12 – Job snaps back musing “what makes YOU right?”  Anyone who ‘wasn’t born yesterday’ knows that it is beyond foolish to walk into a French restaurant, saunter into the kitchen and lecture the chefs on how to make an omelet.  And you don’t enter to a reputable auto shop, walk past the “Employees Only” sign, bang on a table to get all the workers’ attention and announces that YOU should be heeded to because you knowww what a crescent wrench is.  One of them may use one on you before you make your exit.  These guys are lecturing Job on life … but their “helping isn’t helping”.  Their thinking is totally ill-conceived.  But do they even care?  Job has already had his fill of them though they are far from done lambasting Job.  He speaks of the perceived unfairness between him and the plentiful lifestyle of the ungodly.  We will see David alluding to the similar theme in various Psalms.  It’s an age-old conundrum of a question.  The wicked/wickedness is mentioned 38 times in Job.  And the world is loaded with examples.  Jobs reference to the animals is poignant.  It’s always entrancing when we read of an elephant tracing back hundreds of miles to bid his ‘farewell’ to the old white-haired park worker who rescued and nursed himm years ago before.  How do they know of the old friends impending funeral?  God tells them.  I love it when dolphins circle up around a stranded frightened swimmer clinging to a log so the sharks don’t terrorize them.  God tells the dolphins to do this!  Job unleashes for 2+1/2 more chapters about God chastising, bringing either drought or flood, confounding the high and mighty; ‘wise unto themselves’ while releasing the oppressed.  God raises and disperses ungodly nations while leaving their leaders bewildered and destitute.

Chapter 13

13 – Job knows things.  These talky talking talkers are not above him.  Zophar lecturing him is wrongful and out of line.  Job wants to talk to God but the clatter around him makes that difficult.  Job basically asks, “who made you God’s attorney?”  Mid rant he articulates one of the most gripping and beautiful lines every uttered, “Though he slay me, yet will I hope in him.”  Job knows he will be delivered.  His inquiry of God is legitimate: “what have I done wrong? Show me.”  Job asks God why He is hiding His face.  It’s a question that is the core of Job’s reality here as we approach 1/3 of the way through the book.  Job is 100% aware of the plight of humanity – – –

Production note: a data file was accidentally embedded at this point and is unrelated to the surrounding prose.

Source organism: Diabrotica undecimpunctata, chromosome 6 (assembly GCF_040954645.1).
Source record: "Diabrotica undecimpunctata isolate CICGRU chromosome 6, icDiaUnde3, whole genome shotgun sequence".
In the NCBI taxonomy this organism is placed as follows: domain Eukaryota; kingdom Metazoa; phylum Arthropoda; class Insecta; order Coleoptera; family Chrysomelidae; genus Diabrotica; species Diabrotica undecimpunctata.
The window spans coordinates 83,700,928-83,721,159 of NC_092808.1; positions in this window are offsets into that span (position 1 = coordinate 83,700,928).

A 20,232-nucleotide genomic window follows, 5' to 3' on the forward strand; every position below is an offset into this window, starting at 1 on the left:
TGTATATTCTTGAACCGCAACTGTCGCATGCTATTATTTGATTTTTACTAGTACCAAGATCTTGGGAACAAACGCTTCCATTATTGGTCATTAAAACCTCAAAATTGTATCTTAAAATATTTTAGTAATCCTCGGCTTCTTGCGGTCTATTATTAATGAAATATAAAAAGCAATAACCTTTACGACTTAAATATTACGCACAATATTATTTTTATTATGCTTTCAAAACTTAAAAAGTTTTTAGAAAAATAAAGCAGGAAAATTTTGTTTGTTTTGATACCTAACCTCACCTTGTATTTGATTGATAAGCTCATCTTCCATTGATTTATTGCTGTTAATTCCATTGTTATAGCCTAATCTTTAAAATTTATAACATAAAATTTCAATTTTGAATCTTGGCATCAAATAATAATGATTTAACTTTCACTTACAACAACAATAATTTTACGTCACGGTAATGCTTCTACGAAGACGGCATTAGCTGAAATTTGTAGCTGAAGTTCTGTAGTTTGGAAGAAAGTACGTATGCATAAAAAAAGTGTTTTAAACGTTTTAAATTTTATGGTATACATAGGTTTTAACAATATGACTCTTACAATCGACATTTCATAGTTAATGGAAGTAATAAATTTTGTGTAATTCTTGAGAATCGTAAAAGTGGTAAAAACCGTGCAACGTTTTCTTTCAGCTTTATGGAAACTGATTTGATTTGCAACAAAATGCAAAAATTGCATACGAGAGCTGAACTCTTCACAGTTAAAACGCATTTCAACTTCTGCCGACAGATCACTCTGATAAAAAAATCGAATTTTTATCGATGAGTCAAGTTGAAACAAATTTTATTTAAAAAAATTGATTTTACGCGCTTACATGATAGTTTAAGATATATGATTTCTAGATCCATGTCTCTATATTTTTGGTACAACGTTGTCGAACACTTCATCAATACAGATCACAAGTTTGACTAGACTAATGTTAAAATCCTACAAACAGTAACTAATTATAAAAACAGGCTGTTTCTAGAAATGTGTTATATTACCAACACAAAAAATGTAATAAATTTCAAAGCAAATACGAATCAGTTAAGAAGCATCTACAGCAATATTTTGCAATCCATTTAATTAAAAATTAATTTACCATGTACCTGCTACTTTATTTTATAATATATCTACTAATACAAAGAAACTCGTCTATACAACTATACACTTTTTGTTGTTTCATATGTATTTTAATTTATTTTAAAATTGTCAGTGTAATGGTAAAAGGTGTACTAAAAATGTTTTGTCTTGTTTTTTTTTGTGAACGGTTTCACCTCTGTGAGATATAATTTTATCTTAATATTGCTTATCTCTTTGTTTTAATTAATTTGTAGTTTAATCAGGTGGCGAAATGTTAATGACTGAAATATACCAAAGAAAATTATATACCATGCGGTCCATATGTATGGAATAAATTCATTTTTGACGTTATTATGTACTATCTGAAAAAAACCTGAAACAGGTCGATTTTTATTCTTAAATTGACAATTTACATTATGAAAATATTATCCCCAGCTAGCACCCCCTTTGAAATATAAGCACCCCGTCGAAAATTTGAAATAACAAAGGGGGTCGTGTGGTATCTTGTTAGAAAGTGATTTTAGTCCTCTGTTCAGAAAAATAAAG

Chapter 14

14 – Man’s lifespan is short, life is troublesome.  Even trees seem to be better off than men.  Trees renew and sprout again but man is destined for the dust heap.  Keep in mind that the Hebrew theology and concept of resurrection was vague, and undeveloped at best prior to Jesus.  Just so you know, Job is not drifting into atheistic chatter.  It’s where revelatory theology was back when.  Job is suffering in the worst way.  He insinuates that God is angry at him – though He isn’t.  And yet somehow Job knows that there is renewal and restitution.  But for now, the outlook is gloomy, life is merciless, and pain rules the day.   As this finishes the first round of speeches, be reminded that God can handle your feelings.  God understands your feelings.  And only God in His Truth can navigate us through this and do it constructively while discipling us to come forth better than when the trial began in our lives.  He will turn ashes into gold.